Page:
Surveillance, research, civilian use? What the Chinese balloon is and how the U.S. can bring it down
It's a bird! It's a plane!
Actually, it's a Chinese spy balloon, Defense Department officials say.
After a Chinese surveillance balloon was spotted drifting over the northern United States, the U.S. government "acted immediately to protect against the collection of sensitive information," Air Force Brig. Gen. Pat Ryder, the Pentagon press secretary, told reporters.
U.S. officials considered shooting the balloon down when it was over Montana, but decided against it due to concerns that debris could injure American bystanders or destroy property.
China denied that the balloon is a spycraft, calling it a “civilian airship” meant for meteorological and other research that blew off course.
“We know that it’s a surveillance balloon,” Ryder said.
Here's what to know about spy balloons.
What are spy balloons?
Spy balloons are just that – balloons equipped for surveillance.
The balloons can be equipped with reconnaissance technology to "observe sights of interest and gather data," but can't be steered the same way a drone or airplane could be, according to Marina Miron, a defense researcher at King’s College London.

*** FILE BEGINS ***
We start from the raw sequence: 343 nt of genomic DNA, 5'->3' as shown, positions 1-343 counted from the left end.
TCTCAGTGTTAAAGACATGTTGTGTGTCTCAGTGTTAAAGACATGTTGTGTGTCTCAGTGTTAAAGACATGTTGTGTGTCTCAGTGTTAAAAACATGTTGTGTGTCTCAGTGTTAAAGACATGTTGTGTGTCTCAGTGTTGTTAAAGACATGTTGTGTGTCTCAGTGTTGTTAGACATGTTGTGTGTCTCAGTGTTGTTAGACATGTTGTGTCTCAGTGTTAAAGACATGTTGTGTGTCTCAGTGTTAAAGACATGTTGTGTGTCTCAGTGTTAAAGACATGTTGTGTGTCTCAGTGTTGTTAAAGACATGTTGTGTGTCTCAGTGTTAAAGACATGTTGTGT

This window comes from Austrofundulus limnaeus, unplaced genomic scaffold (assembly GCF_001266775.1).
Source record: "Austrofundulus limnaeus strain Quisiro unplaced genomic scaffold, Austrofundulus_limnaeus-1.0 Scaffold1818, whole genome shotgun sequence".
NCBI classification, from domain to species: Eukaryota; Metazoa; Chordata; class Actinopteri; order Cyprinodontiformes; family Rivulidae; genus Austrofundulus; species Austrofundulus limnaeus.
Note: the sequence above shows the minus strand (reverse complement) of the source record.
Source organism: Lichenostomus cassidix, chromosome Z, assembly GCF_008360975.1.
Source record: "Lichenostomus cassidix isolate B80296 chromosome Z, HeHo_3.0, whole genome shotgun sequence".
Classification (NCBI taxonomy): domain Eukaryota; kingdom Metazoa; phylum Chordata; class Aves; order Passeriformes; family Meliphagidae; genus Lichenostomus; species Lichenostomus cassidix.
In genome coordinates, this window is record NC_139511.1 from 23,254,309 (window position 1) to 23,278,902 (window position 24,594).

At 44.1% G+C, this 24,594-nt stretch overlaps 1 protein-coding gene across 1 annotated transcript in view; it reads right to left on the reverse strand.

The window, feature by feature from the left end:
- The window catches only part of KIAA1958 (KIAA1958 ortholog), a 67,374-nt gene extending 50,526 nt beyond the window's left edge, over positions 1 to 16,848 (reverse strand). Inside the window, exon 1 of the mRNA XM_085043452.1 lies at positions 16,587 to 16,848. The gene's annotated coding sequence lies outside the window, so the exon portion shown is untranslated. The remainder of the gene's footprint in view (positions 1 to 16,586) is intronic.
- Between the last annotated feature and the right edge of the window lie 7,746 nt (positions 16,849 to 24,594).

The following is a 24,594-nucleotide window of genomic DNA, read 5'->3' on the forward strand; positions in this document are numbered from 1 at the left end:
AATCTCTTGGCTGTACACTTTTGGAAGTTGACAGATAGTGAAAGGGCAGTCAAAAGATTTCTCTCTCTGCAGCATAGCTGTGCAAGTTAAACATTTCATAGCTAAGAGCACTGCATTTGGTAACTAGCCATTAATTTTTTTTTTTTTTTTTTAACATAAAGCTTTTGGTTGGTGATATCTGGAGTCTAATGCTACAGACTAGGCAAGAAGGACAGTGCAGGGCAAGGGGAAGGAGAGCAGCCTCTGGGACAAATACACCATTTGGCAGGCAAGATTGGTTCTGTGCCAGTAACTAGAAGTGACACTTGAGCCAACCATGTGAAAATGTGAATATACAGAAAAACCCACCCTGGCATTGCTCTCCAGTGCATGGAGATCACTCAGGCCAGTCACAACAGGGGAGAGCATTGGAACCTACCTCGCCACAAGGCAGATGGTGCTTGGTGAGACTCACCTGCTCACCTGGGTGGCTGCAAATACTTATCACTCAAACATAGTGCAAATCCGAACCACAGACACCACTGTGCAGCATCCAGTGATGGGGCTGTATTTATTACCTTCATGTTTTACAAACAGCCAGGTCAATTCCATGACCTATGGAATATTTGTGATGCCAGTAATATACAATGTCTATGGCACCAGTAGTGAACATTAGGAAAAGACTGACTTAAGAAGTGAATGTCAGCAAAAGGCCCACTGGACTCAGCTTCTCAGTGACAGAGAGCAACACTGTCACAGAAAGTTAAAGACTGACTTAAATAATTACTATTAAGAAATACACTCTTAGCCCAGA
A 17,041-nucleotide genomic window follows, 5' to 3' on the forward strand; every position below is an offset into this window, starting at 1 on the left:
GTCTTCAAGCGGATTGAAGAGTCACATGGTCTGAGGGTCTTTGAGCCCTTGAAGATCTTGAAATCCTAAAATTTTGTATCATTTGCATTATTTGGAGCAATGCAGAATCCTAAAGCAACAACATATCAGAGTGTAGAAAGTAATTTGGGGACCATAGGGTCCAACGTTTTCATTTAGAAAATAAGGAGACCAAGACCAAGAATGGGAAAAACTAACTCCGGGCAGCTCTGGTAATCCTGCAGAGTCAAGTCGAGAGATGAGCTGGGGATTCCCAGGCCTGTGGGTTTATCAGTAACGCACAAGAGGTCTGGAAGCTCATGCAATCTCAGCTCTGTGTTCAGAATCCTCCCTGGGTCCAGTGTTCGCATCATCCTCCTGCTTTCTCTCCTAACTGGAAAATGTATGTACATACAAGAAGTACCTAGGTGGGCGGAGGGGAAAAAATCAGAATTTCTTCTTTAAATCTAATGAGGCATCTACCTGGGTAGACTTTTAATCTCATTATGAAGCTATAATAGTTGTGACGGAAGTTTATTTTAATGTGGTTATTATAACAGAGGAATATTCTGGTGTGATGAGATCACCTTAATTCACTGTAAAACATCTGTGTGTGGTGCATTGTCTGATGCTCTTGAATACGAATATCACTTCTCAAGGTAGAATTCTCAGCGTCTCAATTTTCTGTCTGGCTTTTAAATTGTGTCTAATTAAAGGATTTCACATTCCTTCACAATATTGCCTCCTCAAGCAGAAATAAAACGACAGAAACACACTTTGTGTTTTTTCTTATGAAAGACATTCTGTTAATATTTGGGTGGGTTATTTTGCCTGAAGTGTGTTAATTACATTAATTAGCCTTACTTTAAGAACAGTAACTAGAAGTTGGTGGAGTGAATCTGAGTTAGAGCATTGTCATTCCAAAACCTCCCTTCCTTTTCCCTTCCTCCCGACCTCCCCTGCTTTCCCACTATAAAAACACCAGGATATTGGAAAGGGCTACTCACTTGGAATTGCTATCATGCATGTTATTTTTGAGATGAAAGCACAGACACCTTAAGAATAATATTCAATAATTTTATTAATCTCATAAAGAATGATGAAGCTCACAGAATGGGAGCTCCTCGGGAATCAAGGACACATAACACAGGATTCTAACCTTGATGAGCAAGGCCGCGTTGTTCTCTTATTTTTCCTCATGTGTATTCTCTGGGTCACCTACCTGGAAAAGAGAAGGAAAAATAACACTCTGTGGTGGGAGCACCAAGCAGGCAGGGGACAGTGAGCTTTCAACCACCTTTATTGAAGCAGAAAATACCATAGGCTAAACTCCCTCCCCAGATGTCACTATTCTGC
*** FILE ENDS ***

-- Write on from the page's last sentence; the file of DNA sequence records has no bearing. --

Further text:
John Parachini, a senior international and defense researcher at the nonprofit RAND Corporation, said that since the balloon is traveling in “higher airspace” – above where commercial planes manned by civilians fly – the balloon likely has a communications system that guides it on its flight, adjusting based on wind speed and direction.
Without boarding the balloon, it would be difficult to verify China’s claim that it is a civilian vehicle, Parachini said. But even if the balloon is meant for non-military research, that doesn't mean it won’t provide information useful to China’s military, he said.
“For example, China may have been waiting to see when and how U,S. military forces responded to this intrusion of U.S. air space,” Parachini said.
When were they first used?